In the euro area, as mobility returns toward pre-pandemic levels, growth is expected to pick up strongly again this year, before slowing towards more historical average rates in 2023 and 2024.
The Irish economy is in good shape, he added, and proving very resilient to the pandemic.
“Each successive wave of the virus is having a reduced economic impact, and we expect this trajectory to continue,” he said.
Recent restrictions have also caused some disruption, but they have not dampened or derailed the overall momentum of the economy.
Households and firms have invested and learned to adapt quickly to surges in cases.
Retailers who made significant investments in e-commerce and delivery logistics have been able to continue trading despite a decline in footfall.
Household money on deposit remains at high levels and will support consumption and investment in the future.
As a result, we are seeing a strong growth in domestic demand, led by consumption, supported by rapidly improving developments in the labour market, with high levels of labour force participation and employment.
Pharma and IT drive over 50% of Irish exports but exports by Irish firms also recovered in line with global demand with a positive impact on the whole of the Irish economy, and the public finances.
2021 saw exceptional employment growth, with year-on-year increase of about 9% in Q2 and Q3.
Unemployment fell markedly but some additional labour capacity remains, and contact-intensive sectors are yet to recover to pre-pandemic levels of hours worked.
“Over the longer term we will need a certain level of migration to sustain growth in the economy,” the Central Bank Governor said.
Female labour force participation now stands at its highest level on record, exceeding pre-virus levels, and the labour force increased by 7.9% annually to Q3 2021.
Personal consumption will continue to grow strongly, he said.
“At an aggregate level, the economy is expected to reach full potential over the coming years,” he said, despite stress in some sectors given higher operating costs and labour shortages.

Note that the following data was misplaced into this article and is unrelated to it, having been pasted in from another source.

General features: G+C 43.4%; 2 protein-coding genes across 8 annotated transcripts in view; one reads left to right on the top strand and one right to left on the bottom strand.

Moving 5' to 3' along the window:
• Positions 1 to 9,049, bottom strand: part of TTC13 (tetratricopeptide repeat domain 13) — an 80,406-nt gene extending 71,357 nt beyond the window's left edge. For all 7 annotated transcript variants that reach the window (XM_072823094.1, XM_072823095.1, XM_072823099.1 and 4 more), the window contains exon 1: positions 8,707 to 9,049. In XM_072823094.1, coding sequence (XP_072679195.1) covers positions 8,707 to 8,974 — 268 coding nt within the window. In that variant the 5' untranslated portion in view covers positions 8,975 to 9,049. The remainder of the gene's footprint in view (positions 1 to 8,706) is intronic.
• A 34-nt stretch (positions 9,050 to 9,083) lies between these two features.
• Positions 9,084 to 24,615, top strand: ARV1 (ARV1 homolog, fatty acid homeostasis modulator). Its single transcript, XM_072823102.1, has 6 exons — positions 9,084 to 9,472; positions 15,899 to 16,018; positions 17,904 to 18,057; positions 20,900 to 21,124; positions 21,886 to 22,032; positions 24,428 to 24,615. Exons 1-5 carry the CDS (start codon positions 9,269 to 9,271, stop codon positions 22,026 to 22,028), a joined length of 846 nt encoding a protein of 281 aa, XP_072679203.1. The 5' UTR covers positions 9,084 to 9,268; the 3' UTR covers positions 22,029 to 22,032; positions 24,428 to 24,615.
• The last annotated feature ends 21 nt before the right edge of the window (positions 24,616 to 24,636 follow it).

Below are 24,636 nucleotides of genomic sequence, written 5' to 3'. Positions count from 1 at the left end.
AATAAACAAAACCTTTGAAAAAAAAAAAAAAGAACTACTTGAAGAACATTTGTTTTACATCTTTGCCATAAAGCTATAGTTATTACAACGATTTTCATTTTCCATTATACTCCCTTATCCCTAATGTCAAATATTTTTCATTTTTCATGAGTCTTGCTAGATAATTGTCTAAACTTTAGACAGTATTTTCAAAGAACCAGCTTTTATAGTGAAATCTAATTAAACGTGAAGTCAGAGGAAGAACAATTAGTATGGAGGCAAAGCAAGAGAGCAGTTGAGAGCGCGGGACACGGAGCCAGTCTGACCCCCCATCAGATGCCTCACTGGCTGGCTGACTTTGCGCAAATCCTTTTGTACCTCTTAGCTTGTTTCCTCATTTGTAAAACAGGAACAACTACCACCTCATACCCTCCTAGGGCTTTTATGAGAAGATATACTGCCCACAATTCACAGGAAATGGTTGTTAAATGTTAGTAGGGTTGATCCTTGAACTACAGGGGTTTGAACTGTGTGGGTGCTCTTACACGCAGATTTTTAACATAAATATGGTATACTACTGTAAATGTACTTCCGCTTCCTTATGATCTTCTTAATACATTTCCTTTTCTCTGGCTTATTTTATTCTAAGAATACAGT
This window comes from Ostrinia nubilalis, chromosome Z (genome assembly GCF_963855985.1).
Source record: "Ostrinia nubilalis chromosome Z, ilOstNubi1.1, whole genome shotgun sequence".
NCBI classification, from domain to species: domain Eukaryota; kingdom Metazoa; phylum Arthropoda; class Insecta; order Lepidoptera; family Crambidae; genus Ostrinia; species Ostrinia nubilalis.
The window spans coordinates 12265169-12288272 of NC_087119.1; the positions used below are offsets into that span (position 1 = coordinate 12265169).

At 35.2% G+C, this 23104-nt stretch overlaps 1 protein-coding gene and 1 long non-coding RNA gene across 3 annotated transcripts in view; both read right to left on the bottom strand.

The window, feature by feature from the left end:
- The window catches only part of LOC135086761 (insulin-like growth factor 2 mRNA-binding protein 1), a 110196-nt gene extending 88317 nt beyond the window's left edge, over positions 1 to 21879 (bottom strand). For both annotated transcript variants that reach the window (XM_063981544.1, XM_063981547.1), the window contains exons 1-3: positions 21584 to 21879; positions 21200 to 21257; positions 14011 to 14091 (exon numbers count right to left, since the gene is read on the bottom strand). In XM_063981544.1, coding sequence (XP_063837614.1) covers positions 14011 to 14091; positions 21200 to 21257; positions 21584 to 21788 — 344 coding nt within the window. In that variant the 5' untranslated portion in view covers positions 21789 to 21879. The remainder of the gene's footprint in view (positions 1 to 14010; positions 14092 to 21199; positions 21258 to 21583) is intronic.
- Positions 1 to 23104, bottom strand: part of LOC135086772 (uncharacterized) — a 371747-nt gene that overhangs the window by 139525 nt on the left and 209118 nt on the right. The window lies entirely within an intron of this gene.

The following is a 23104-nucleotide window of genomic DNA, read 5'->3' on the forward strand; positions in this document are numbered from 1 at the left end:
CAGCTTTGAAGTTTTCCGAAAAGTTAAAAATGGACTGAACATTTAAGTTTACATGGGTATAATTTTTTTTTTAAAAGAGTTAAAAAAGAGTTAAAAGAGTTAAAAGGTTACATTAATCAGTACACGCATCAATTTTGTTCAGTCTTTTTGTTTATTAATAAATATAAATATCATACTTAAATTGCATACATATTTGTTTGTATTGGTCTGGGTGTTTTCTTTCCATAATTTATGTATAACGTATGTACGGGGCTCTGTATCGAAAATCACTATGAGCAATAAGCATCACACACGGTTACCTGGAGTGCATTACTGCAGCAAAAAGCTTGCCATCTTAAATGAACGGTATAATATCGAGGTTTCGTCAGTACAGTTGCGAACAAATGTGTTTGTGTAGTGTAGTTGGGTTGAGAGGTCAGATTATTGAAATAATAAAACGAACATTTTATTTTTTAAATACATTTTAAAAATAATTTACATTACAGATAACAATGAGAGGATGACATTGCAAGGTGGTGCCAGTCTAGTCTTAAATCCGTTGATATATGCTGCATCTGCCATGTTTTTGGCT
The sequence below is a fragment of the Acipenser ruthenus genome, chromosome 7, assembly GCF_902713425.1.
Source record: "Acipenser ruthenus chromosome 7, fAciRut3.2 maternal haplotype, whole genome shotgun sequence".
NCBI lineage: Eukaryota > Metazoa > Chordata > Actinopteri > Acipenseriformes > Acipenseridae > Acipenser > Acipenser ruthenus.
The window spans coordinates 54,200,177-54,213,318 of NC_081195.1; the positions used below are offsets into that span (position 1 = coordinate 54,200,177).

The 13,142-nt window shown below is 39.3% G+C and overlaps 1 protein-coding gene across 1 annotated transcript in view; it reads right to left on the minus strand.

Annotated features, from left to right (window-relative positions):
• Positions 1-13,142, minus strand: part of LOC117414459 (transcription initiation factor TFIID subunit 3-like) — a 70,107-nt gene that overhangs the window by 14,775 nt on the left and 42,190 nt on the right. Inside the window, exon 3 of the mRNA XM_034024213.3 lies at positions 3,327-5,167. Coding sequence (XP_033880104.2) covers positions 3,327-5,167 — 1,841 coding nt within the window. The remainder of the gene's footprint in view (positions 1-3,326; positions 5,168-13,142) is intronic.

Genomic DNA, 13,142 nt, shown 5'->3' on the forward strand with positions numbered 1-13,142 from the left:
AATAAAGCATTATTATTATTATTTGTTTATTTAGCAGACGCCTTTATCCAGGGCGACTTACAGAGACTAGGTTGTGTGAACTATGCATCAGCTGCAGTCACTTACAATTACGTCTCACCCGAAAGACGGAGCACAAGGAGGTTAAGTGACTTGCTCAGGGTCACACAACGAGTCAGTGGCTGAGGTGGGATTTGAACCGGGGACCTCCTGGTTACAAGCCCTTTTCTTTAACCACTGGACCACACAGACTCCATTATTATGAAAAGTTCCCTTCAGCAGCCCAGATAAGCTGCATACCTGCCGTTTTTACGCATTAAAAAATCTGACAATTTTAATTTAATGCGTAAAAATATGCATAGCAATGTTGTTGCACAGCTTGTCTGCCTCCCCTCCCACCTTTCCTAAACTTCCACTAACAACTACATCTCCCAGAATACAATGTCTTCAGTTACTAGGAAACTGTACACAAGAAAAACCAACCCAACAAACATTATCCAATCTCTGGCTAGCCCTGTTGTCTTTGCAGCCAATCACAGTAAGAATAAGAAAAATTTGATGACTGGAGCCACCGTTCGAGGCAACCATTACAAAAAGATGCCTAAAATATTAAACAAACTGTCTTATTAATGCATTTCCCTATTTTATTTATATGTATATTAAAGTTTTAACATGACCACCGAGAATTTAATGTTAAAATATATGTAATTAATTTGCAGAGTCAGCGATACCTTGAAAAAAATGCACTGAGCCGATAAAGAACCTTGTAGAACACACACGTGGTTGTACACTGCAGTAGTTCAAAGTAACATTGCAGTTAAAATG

Inflation will also “remain elevated” in the near term, the Central Bank Governor said, above 2% for most of this year but settling below 2% in 2023 and 2024.
“Distinguishing between broad-based changes in the general price level and idiosyncratic, temporary, relative price changes is important when thinking about inflation in months and years to come,” he said, pointing to “spectacular” increases in energy prices.
The latest data shows that the price of gas in Europe increased by 470% on an annual basis. The price of Brent crude oil and coal were up 87% and 140%, respectively.
However, current high rates of consumer price inflation should ease later this year, as supply chain issues unwind and energy prices stabilise, he said.
Bottlenecks to ease
“The acute pandemic-related effects should dissipate and bottlenecks should fade over time,” he added.
While energy prices are expected to moderate, consumers may feel a lag between wholesale and consumer prices.
Humility is warranted in making predictions, he said, since geopolitics and longer weather patterns are hard to predict.
“The fact that the Irish economy will reach capacity over the horizon means dynamics will change in the coming years,” he said.
Domestic policy issues
Domestic policy issues such as housing, labour market policy, the path to net zero and the overall stance of fiscal policy will influence the potential for a sustainable growth in living standards as well as in maintaining Ireland’s competitiveness.
He predicted rapid economic, technological and financial change over the next decade, driven by an ageing society and the move to different ways of working.
“It is a future of complexity and uncertainty but also of opportunity,” he said.